This attractive 5 km stretch of coastal road is located on the western side of the Cape Peninsula and connects Kommetjie and Noordhoek with the tiny settlements of Misty Cliffs and Scarborough in the south. It is has plenty of twists and turns, but a small variance in altitude, making it an enjoyable road for cyclists. The views to the west are wonderful of the Atlantic surf thundering onto the rocks close to the road and at the northern end the distinctive shape of the Slangkop Lighthouse with its crescent shaped white beach seals off the northern views.
This beautiful coastal drive contains 18 bends, corners and curves but none of them are of a serious or dangerous nature, providing speed limits are adhered to. The road surface is getting old and a bit bumpy from various repair works and the road is also fairly narrow over most of its length. Overtaking is awkward and dangerous due to the many corners. Sit back, relax and take in the stunnng scenery. Expect slow, tourist paced traffic.
A short, twisty and steep mountain pass that winds up the side of the Slangkop mountain offering sweeping views over the rugged Atlantic coastline with perfect views of the Slangkop Lighthouse. The pass is old and the tarred surface is not as smooth as more modern roads. It climbs 102 metres over 3,58 km producing an average gradient of 1:39 with the steeper sections presenting at 1:14. Since the new shortcut via Ocean View was built, this old road has quickly become one of the Peninsula's roads 'less travelled'. Don't miss out on this one - it's a real gem!
Another scenic suburban pass near Cape Town that connects the Peninsula villages of Sun Valley and Noordhoek with Simonstown via a wide, safe and modern road, better known as the Glencairn Expressway which carries the M6 route tag. The 5,39 km long road descends 139 vertical metres, producing an average gradient of 1:39 with the steepest sections being at 1:14. The road is popular with cyclists as a hill training route and offers wide safety shoulders. Simonstown is the most southerly town on the Cape Peninsula and boasts a host of scenic attractions.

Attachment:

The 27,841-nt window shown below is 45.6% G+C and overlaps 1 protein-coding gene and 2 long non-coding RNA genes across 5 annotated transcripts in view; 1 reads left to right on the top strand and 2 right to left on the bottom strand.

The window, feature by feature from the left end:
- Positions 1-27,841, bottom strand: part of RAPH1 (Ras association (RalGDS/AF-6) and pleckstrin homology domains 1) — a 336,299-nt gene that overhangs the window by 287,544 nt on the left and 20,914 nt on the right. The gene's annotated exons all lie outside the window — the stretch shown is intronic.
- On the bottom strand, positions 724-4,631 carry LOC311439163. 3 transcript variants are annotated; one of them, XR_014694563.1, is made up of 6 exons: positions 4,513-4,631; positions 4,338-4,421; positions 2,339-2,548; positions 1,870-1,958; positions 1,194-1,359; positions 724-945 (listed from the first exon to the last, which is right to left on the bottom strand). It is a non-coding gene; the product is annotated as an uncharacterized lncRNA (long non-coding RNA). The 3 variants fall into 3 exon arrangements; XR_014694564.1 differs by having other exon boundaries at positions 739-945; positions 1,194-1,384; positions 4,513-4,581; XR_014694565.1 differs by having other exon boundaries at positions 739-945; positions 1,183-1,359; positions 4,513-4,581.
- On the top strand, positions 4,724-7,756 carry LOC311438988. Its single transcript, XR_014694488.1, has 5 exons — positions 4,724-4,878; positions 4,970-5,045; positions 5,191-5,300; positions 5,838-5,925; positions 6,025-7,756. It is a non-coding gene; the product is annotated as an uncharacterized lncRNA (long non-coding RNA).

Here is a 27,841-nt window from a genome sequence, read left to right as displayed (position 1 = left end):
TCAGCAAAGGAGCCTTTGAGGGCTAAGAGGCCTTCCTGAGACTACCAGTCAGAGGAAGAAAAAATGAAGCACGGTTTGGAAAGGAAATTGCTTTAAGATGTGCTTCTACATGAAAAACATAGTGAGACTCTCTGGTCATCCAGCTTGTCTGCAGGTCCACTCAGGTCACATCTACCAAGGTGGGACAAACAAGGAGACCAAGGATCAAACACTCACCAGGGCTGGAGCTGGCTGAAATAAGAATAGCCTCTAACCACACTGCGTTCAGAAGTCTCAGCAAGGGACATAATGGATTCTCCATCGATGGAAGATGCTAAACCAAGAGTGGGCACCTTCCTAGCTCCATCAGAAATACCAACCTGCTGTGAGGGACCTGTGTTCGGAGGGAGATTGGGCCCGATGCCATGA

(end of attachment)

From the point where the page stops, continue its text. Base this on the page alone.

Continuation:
Signal Hill road is an out and back scenic drive/pass that starts at Kloof Nek and climbs very steeply under the eastern flank of Lions Head, to level off along the spine of the ridge. It runs due north providing superb views of the city bowl and further towards False Bay. As the road curls around Lions Rump (Signal Hill) you will experience rapidly changing views of first, the main harbour, then the V&A Waterfront, Green Point with the Cape Town Stadium as its focal point, then Sea Point. Nelson Mandela's incarceration on Robben Island brings back memories of another era in our history. It lies only 3 nautical miles out into the blue waters of Table Bay.
Chapman's Peak Drive dates back to the early 1900's and is without question one of Cape Town's Top 10 tourist destinations. It's popularity is due to the incredible scnery on offer viewed from a road which has been been lietrally hewn out of the almost vertical cliff faces on the Cape Peninsula's western side.
The 10 km long pass connects Hout Bay in the north with Noordhoek in the south and was converted into a toll road in 2003 to cover the high costs of maintaining the road to a safe standard. Along it's length you will drive through more than 80 bends, corners and curves and see some impressive modern engineering, including massive steel catch nets and two semi-tunnels. Many sections of unstable rock-face have been been reinforced with shotcrete.
This pass is loaded with drama and history dating back to 1910 and is best appreciated driven slowly. It must have seemed an impossible task building a road on such an inhospitable and dangerous cliff face, but the road building pioneers did the job!
The more observant viewers will notice that we have not included our standard vertical profile nor simulated fly-past clips in the first video. The reason for this is that Google Earth simply cannot 'read' the road correctly and the results are too distorted to provide an accurate simulation. This is the only pass in South Africa, where this has occurred.
Mountain Passes South Africa is a website dedicated to the research, documentation, photographing and filming of the mountain passes of South Africa.
Passes are classified according to provinces and feature a text description, Fact File including GPS data, a fully interactive dual-view map and a narrated YouTube video.
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